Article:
Browsing Archive: March, 2019

What Boxed Text Shouldn't Say

Posted by Ron Lundeen on Thursday, March 28, 2019, In : RPGWriterTips 
I've talked before about how boxed text, or read-aloud text, is the most direct way an adventure author speaks to the players. This kind of text is great for setting a scene, relaying critical mission information, or focusing player attention on specific elements. However, there are a several things good boxed text shouldn't include. Here are my rules for what you shouldn't say in your boxed text.

* It shouldn't mention creatures. Your boxed text shouldn't say things like "..and then four orcs...
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Game in a Game

Posted by Ron Lundeen on Wednesday, March 27, 2019, In : RPGWriterTips 
Lots of adventures include subsystems. By "subsystem," I mean any kind of rules system that stands outside the core rules of the game and is useful for (and perhaps specific to) a particular adventure or campaign. One of the most well-known is Paizo's Kingmaker adventure path, which uses a complicated set of kingdom-building rules so the players can grow their empire as their characters advance in levels. But a subsystem can be simple and add a lot to your adventure. Here are 3 straightforwar...

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Common Words in Uncommon Settings

Posted by Ron Lundeen on Friday, March 22, 2019, In : RPGWriterTips 
RPG settings are truly fantastical, with incredible terrain and inhuman opponents. As a result, the language we use in our everyday world requires careful consideration in RPG writing. Be aware of the following points, which I see from time to time and occasionally make myself:

Killing the Dead. You can't kill dead things, or even undead things. Undead don't fight "until slain" or "until killed"; they fight "until destroyed" or similar. The same goes for constructs, robots, or similar. Wheneve...

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ABM (Always Be Monologuing)

Posted by Ron Lundeen on Tuesday, March 19, 2019, In : RPGWriterTips 
An important aspect of RPGs is their collaborative storytelling nature. The players are a key part of the storytelling, and if they don't get the story, that's a recipe for disappointment and missed opportunity. As a result, it's important to put as much information in the hands of the players as possible, particularly information about motivations and plans of the villains they face.

What's a good mechanism to communicate a villain's motives and thoughts? The monologue! Sometimes derided, the...
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Villains Do Villainous Things

Posted by Ron Lundeen on Thursday, March 14, 2019, In : RPGWriterTips 
Let's start with two quick lists: the first provides good traits to give a villain when you want to show they're villainous. The other list provides bad traits to give a villain when you want to show they're villainous.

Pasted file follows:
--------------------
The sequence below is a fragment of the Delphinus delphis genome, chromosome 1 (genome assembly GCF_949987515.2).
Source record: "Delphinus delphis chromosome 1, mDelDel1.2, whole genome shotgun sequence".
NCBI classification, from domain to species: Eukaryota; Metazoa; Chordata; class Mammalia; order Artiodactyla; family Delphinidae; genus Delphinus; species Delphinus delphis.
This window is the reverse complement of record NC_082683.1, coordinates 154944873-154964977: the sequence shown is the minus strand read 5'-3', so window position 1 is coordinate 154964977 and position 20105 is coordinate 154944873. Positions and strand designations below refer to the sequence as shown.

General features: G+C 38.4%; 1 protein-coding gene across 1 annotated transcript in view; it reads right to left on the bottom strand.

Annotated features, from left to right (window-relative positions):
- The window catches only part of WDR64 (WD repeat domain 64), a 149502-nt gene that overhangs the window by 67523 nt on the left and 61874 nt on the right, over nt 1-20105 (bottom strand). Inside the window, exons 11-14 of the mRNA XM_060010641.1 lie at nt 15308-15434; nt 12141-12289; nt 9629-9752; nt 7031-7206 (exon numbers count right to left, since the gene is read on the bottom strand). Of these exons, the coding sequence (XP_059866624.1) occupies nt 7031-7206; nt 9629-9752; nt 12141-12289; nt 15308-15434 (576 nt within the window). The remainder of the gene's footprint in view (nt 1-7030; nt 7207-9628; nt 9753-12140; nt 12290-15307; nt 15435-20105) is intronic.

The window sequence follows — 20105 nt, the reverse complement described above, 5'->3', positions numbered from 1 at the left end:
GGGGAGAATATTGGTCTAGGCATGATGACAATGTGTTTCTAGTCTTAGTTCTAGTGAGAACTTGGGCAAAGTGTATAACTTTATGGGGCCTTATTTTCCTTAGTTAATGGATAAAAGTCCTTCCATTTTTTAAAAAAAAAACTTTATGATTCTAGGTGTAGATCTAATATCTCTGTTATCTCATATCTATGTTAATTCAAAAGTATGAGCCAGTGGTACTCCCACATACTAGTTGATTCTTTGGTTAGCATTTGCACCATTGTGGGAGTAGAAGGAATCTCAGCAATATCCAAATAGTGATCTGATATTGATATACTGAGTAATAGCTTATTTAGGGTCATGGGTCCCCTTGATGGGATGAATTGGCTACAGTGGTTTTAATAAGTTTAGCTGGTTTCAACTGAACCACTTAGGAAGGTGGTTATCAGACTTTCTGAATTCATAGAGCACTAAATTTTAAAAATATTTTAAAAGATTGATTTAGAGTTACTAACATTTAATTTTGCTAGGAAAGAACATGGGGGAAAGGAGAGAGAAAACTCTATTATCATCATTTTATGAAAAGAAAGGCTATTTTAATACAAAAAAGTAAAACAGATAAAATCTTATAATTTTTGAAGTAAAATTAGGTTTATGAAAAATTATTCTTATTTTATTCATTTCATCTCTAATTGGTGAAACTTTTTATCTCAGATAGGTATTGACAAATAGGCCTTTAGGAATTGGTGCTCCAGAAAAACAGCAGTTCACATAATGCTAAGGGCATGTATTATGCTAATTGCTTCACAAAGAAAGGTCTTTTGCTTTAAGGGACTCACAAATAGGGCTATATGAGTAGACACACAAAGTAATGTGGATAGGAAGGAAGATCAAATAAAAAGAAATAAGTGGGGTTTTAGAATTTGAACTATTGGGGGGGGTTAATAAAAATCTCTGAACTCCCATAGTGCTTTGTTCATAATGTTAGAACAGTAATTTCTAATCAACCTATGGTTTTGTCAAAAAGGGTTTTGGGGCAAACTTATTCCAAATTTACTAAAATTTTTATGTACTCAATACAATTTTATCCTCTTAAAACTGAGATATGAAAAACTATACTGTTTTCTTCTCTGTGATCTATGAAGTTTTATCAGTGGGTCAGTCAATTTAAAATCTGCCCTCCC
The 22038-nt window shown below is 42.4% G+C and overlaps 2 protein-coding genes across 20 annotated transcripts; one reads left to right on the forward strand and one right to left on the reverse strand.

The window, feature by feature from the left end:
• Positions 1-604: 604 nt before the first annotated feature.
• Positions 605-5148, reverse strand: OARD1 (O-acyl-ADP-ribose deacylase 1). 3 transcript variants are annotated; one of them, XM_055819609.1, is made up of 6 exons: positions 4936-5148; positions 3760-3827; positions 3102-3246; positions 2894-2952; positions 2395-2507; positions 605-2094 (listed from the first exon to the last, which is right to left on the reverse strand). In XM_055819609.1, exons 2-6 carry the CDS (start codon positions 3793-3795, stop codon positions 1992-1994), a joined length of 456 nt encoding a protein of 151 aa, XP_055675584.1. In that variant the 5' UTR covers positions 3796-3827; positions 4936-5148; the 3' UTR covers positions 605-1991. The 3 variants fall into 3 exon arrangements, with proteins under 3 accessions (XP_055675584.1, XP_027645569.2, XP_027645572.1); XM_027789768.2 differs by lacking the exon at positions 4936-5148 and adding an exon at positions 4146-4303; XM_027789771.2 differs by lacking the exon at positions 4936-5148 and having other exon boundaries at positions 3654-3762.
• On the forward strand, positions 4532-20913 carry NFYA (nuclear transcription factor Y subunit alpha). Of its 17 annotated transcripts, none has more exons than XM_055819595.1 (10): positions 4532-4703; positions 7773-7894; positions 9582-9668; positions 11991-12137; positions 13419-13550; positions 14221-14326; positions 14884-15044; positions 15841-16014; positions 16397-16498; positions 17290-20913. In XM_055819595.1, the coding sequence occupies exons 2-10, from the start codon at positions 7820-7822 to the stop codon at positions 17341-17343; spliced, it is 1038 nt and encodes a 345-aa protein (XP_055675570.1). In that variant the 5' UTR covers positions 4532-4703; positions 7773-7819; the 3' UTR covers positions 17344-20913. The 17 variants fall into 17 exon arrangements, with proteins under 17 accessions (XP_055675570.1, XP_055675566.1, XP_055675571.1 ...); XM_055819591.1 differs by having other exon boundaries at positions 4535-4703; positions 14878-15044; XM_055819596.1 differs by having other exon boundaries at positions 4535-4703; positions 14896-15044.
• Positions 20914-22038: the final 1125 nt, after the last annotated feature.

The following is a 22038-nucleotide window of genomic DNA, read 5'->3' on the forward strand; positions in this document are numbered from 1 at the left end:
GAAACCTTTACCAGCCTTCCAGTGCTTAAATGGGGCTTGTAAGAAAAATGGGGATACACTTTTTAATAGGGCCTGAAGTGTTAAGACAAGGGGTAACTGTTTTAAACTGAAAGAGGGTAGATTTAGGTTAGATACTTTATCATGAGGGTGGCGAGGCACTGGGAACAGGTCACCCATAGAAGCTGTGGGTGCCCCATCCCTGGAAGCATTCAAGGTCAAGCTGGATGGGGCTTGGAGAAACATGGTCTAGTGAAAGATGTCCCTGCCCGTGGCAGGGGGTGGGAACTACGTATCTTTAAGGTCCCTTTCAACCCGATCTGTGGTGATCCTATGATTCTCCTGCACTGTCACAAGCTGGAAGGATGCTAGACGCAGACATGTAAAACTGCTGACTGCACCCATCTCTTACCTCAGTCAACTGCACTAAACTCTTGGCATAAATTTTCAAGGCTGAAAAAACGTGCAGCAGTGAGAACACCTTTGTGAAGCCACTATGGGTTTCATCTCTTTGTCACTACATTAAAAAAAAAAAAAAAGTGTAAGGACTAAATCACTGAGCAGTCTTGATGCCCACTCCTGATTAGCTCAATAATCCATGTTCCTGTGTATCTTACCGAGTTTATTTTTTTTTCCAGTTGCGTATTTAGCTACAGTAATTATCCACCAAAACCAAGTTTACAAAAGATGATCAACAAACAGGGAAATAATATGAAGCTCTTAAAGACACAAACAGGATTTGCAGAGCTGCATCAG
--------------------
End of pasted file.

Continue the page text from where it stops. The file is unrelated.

Good traits to show someone is a villain:
Cruelty or abusiveness
Casual or wanton destructiveness
Corrupted motives 

Bad traits to show someone is a villain:
Ugliness or disfigurement (especially facial disfigurement)
Exceptionally overweight or drama...

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Presenting Encounters

Posted by Ron Lundeen on Tuesday, March 12, 2019, In : RPGWriterTips 
I've been thinking a lot recently about how to present encounters. Pathfinder and D&D do this very differently; here are a few examples showing what I mean.

* The Pathfinder Method: Makes encounters very long in column-length; different sections and effects are set apart; aims to be comprehensive.

D2. Goblin Prison
The goblins keep the rare prisoners they capture in the five wooden cages in the back of this room. They aren't particularly skilled at locksmithing, and have simply attached stolen d...
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Free Adventure: Against the Evil Keep!

Posted by Ron Lundeen on Thursday, March 7, 2019,

Here’s an adventure! 

While the heroes are traveling through a narrow valley, they spot an evil keep. The massive fortress of dark stone is 35 feet across and nearly 50 feet tall. Flags hanging from iron spikes depict flames, gruesome beheadings, and other wickedness. Two massive iron ballistae are mounted atop the keep’s tall towers. 

Creature: If the heroes approach, the evil keep attacks!

The Evil Keep      CR 19

XP 204,800
Advanced fiendish mimic
NE Colossal aberration (shapechanger)
Init +3...

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The Secret Language of Character Descriptions

Posted by Ron Lundeen on Tuesday, March 5, 2019, In : RPGWriterTips 
Adventure authors don't speak to players directly; the communications are filtered by the GM at the table. There are some obvious exceptions to this, such as boxed text meant to be read aloud to set a scene, but there are some secret ways an author can communicate tactics to savvy players. It's sort of like a hidden language. Much of it rests in how the adventure describes the enemies the players face.

An enemy's appearance doesn't just convey the likely threat (and armored hulk with a huge sw...
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About Me

I'm Ron Lundeen, game designer for Wizards of the Coast. Before that, I worked as a development manager for Paizo, Inc. and as an RPG freelancer. I've recently had products in print for Paizo, Wizards of the Coast, Petersen Games, and Ulisses Spiele. My opinions here are my own and do not reflect those of Wizards of the Coast.


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